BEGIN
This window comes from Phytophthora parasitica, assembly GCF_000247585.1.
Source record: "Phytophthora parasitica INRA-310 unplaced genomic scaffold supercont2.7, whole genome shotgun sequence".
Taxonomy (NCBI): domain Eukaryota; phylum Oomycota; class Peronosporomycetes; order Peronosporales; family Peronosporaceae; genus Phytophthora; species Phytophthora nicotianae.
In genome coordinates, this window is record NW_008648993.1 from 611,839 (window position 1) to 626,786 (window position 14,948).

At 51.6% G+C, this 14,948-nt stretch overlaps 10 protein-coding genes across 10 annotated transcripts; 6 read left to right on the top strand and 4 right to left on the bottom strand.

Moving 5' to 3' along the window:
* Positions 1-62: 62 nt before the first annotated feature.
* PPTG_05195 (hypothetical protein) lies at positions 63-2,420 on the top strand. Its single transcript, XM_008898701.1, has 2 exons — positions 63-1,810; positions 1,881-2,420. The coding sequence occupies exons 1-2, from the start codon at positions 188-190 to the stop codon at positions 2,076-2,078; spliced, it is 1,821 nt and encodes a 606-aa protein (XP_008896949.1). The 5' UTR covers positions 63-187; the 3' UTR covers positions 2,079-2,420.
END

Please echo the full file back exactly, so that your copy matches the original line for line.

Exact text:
This window comes from Phytophthora parasitica, assembly GCF_000247585.1.
Source record: "Phytophthora parasitica INRA-310 unplaced genomic scaffold supercont2.7, whole genome shotgun sequence".
Taxonomy (NCBI): domain Eukaryota; phylum Oomycota; class Peronosporomycetes; order Peronosporales; family Peronosporaceae; genus Phytophthora; species Phytophthora nicotianae.
In genome coordinates, this window is record NW_008648993.1 from 611,839 (window position 1) to 626,786 (window position 14,948).

At 51.6% G+C, this 14,948-nt stretch overlaps 10 protein-coding genes across 10 annotated transcripts; 6 read left to right on the top strand and 4 right to left on the bottom strand.

Moving 5' to 3' along the window:
* Positions 1-62: 62 nt before the first annotated feature.
* PPTG_05195 (hypothetical protein) lies at positions 63-2,420 on the top strand. Its single transcript, XM_008898701.1, has 2 exons — positions 63-1,810; positions 1,881-2,420. The coding sequence occupies exons 1-2, from the start codon at positions 188-190 to the stop codon at positions 2,076-2,078; spliced, it is 1,821 nt and encodes a 606-aa protein (XP_008896949.1). The 5' UTR covers positions 63-187; the 3' UTR covers positions 2,079-2,420.